Fidel Casto meets US lawmakers
News from Cuba | Saturday, 4 April 2009
by Michele Kelemen
Three Democratic members of Congress had a rare meeting in Cuba on Tuesday with former Cuban leader Fidel Castro - his first known encounter with U.S. officials since he fell ill in 2006.
And they came away convinced that the Cuban government wants to end half a century of hostile relations with the U.S.
As the Obama administration considers a shift in the half-century policy of isolating Cuba, members of the Congressional Black Caucus returned from Havana saying the Castro brothers are eager to see a new day in U.S.-Cuban relations.
Rep. Laura Richardson, D-Calif., one of three lawmakers to meet Fidel Castro on Tuesday, said she got the sense that "he really wants President Obama to succeed" in his foreign policy goals. "He sincerely wants an opportunity, I think, in his lifetime to see a change in America."
Richardson was joined by Reps. Barbara Lee, D-Calif., head of the 42-member Congressional Black Caucus, and Bobby Rush, D-Ill., in meeting the 82-year-old Fidel Castro for nearly two hours in his home before the delegation returned to Washington.
On Monday evening, six members of the group talked for four hours with Raul Castro, who replaced his ailing brother as Cuba's president 14 months ago. It was Raul Castro's first encounter with U.S. officials since formally replacing his brother as head of state.
Raul, according to Lee, "said everything was on the table" in reopening the dialogue with the United States that was effectively shut off after Fidel Castro gained control of the island in 1959 and imposed communist rule.
The visit by the Congressional Black Caucus, which has long championed an end to the trade and travel embargoes imposed on Cuba, coincided with increased movement both in Congress and by President Barack Obama to ease some of the restrictions on economic and social contacts with Cuba.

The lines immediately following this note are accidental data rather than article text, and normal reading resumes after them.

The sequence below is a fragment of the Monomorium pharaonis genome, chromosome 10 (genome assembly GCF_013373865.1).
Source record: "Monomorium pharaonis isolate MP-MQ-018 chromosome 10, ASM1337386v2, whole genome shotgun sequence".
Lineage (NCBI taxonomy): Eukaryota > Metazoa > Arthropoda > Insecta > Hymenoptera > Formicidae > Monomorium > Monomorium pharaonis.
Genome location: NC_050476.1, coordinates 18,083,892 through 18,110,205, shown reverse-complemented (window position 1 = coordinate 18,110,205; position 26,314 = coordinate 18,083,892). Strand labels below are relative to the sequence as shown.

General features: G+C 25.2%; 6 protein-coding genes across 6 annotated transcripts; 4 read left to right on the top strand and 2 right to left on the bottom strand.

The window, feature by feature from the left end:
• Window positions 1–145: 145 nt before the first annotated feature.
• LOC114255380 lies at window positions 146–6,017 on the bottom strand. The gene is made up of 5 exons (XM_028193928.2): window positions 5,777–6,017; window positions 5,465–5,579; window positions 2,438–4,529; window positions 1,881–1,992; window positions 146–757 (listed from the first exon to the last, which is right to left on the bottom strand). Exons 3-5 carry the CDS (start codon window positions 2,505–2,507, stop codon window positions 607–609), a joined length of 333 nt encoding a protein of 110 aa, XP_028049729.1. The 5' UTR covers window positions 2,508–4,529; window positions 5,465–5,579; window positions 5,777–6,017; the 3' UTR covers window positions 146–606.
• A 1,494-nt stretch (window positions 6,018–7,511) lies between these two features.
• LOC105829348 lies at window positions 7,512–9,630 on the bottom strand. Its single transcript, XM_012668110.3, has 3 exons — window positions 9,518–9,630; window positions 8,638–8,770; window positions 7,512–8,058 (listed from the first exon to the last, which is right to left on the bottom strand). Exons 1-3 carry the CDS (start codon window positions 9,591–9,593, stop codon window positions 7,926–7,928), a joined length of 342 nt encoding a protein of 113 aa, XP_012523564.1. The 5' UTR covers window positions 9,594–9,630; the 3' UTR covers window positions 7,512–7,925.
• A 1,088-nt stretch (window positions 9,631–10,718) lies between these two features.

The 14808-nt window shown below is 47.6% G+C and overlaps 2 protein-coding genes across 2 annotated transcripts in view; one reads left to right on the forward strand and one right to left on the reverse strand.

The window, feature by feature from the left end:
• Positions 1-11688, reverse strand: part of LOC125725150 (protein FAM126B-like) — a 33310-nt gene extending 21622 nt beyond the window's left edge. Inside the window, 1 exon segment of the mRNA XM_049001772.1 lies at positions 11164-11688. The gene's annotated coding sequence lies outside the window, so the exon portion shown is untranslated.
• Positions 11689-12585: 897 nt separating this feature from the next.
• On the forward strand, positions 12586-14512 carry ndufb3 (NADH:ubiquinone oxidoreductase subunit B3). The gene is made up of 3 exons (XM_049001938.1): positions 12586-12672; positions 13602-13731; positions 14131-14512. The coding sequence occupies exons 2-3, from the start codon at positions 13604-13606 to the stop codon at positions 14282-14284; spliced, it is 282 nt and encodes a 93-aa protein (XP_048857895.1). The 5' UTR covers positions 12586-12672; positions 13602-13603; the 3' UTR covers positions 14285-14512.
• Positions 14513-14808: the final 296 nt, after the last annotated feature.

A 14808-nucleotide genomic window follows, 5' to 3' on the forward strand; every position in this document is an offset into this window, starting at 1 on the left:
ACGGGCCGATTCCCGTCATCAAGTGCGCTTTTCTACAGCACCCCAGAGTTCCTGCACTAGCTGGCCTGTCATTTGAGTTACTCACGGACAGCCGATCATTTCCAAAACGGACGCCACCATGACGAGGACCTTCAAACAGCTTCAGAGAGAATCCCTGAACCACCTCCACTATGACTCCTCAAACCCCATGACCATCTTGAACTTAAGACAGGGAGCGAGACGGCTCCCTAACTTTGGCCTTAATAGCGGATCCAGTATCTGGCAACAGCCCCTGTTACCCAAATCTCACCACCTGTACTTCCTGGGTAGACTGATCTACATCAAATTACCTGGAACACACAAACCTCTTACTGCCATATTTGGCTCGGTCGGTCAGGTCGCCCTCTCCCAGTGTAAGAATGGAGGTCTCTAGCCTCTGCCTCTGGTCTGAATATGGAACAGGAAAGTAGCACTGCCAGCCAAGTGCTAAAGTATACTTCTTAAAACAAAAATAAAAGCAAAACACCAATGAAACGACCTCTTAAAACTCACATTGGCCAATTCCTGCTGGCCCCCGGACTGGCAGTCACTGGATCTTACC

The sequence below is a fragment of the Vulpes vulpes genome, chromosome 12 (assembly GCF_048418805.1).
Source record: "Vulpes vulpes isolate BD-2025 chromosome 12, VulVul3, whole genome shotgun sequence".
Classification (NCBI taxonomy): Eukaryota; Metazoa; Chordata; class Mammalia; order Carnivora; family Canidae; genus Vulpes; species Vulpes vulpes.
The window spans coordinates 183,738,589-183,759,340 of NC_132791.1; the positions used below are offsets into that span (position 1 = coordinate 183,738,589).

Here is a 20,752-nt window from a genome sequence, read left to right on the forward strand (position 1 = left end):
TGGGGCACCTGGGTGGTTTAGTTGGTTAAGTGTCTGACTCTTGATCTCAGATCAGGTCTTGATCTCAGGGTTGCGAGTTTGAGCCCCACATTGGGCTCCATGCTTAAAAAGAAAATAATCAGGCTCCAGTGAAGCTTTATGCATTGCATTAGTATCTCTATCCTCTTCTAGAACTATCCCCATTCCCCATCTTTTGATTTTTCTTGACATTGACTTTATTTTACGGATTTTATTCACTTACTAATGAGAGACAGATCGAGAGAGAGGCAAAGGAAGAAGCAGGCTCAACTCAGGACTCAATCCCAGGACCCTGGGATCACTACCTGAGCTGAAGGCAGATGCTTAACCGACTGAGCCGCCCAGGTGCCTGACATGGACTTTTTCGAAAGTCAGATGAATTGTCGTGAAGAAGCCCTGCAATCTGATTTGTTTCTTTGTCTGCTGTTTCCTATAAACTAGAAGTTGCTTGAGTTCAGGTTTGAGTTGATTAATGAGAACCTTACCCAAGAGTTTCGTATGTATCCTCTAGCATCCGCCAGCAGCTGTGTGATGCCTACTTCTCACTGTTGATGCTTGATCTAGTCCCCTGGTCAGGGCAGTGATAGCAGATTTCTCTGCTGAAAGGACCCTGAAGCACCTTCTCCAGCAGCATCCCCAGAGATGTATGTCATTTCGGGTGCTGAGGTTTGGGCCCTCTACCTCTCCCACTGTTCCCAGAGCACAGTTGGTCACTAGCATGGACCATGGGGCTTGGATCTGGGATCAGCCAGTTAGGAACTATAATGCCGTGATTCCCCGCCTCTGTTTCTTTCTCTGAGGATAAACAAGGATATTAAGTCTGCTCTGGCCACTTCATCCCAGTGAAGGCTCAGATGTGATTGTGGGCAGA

Obama has already taken steps to remove limits on how often Cuban-Americans can visit relatives on the island and how much money they can send to family members, and lawmakers in both the House and the Senate recently introduced legislation to end the ban on almost all travel by Americans to Cuba. Democrats and Republicans from farm states are pushing for an end to restrictions that have hampered sales of farm products to Cuba.
Jeffrey Davidow, the White House adviser for the Summit of the Americas to be held in Trinidad and Tobago April 17-19, said Monday he "would not be surprised" if the president announces more changes in U.S. policies before that meeting.
"For the past 50 years, the United States has been swimming in the Caribbean Sea of delusion" by believing that embargoes could bring about the downfall of Castro, said Rep. Emanuel Cleaver, D-Mo., at a news conference after the group returned to Washington. After half a century, he said, "we are the only nation that is isolated."
But there's little suggestion that the administration is ready to commit to ending the trade embargo and there's still fierce opposition in Congress, led by Cuban-American lawmakers, to even incremental easing of restrictions while the Castros remain in power.
Sen. Robert Menendez, D-N.J., the son of Cuban immigrants and head of the Democratic Senatorial Campaign Committee, has promised to fight any loosening of restrictions. "Our great nation should always stand for human freedom and democracy and against underwriting regimes that oppress, suppress and murder," he said last week after fellow senators introduced legislation that would end the travel ban.
The three House lawmakers were the first American officials to sit down with Fidel Castro since he had emergency intestinal surgery in July 2006.
Lee said that he was "very healthy, very energetic, very clear-thinking," and that he had followed closely the U.S. election and Obama's promises to forge a more open and multilateral foreign policy.
Castro "looked directly into our eyes" and asked, "How can we help President Obama?" Richardson said.
Rush, the third participant in the meeting with Fidel Castro, said his impression was that Cubans "want to have the kind of relationship they had prior to the blockade. They deserve that."